Back in 1999 Australia won the World Cup final with a crushing eight-wicket win at the 'home of cricket' against Pakistan in a match that lasted fewer than 60 overs.
And two years later, during their successful Ashes tour of England, Australia enjoyed a nine-wicket win against Pakistan at Lord's in the 2001 NatWest Series triangular final.
One consolation for Pakistan is that leg-spinner Shane Warne, currently captain of English County Hampshire and who took four for 33 in the World Cup final and two years later claimed three for 56, has retired from One-day International cricket.
But Australia skipper Ricky Ponting, who played in both those matches, said he was looking forward to Australia's new breed enjoying the unique experience of playing at Lord's.
"We have some great memories of playing Pakistan at Lords, having beaten them in the 1999 World Cup Final and the 2001 NatWest Series," Ponting said Friday.
"Its always a thrill to play at the home of cricket, and it will be special day for a number of our younger players who have yet to represent Australia at the ground."
Last month Australia defeated Pakistan by 17 runs in the final of the Dutch triangular event in Amstelveen.
But Pakistan were competitive throughout and had they held their nerve they might just have pulled off a famous win in what was a rain-marred event also featuring India.
And Ponting for one is not under-estimating their capabilities.
"Pakistan are a quality side, possessing an excellent pace attack led by Shoaib Akhtar and some dangerous batsmen such as Inzamam and Yousuf Youhana.
"Obviously we got a decent look at them in Holland recently, and it was good for our momentum to come away with a win.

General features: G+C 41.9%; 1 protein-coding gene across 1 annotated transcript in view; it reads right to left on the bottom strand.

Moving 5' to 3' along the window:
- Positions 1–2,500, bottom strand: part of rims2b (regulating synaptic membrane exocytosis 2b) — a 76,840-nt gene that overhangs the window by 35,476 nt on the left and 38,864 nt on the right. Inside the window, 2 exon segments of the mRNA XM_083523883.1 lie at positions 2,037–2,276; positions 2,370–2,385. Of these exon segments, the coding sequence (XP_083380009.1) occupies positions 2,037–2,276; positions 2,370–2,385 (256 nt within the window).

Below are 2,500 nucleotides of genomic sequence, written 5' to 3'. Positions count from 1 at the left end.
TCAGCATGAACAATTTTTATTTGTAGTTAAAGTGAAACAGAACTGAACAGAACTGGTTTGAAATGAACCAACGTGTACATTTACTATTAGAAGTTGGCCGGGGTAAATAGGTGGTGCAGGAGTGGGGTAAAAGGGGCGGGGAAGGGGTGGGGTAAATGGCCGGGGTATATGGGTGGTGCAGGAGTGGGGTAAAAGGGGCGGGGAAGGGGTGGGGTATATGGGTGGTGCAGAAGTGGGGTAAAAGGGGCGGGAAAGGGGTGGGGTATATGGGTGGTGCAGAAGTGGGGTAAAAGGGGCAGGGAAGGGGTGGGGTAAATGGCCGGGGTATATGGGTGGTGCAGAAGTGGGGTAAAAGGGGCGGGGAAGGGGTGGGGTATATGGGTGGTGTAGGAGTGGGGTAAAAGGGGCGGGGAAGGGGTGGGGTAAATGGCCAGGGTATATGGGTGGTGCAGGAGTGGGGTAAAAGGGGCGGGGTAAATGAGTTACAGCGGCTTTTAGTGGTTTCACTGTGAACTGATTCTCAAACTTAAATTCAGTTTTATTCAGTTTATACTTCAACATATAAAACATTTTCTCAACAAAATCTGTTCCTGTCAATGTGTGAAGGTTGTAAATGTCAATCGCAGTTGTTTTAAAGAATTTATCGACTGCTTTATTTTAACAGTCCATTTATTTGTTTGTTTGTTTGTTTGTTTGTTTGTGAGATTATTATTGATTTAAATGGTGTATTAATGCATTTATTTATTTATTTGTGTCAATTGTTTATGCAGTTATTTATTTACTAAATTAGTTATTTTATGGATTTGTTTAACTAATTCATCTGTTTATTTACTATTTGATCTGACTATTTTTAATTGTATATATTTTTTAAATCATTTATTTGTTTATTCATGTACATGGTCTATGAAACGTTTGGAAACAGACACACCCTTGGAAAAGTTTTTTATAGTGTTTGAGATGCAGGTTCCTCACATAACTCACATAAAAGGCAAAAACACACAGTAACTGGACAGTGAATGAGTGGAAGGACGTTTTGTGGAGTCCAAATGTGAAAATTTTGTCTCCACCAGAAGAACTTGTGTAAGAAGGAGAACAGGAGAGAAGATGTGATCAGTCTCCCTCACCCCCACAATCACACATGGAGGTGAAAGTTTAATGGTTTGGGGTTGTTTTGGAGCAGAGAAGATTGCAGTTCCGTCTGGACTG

"But in saying that, were not reading too much into the result of the Holland final because we know the conditions in England will be completely different to what we experienced on that occasion."
Looking ahead to Saturday's match, Ponting, who stroked his way to an audacious 140 not out in last year's 125-run World Cup final win against India in Johannesburg, said Australia had yet to select a starting side.
"Given we have spent the past week at Southampton (close to Hampshire's Rose Bowl base where Michael Clarke has also starred for the southern County this season) we haven't had an opportunity to look at the conditions at Lords.
"We will finalise the side tomorrow (Saturday) morning as we look to match our line-up to the conditions. It's a fairly flexible squad, so there are plenty of options there."
Australia have yet to win the Champions Trophy, a 'mini World Cup', but Ponting whose side begin the event against rank outsiders the United States at the Rose Bowl on September 13, predicted his side would have no trouble peaking for the tournament.
"By the time we have played Pakistan, followed by our lead-up match against Hampshire, Id like to think we'd be playing somewhere near our best for the start of the Champions Trophy."
Now guided by former South Africa coach Bob Woolmer, Pakistan should be a better team for their Dutch experience.
And after that defeat the ex-England batsman said he couldn't wait for another crack at the world champions.
"The more you play against them (Australia), the more you learn how to play, and the more you can get your team closer to them."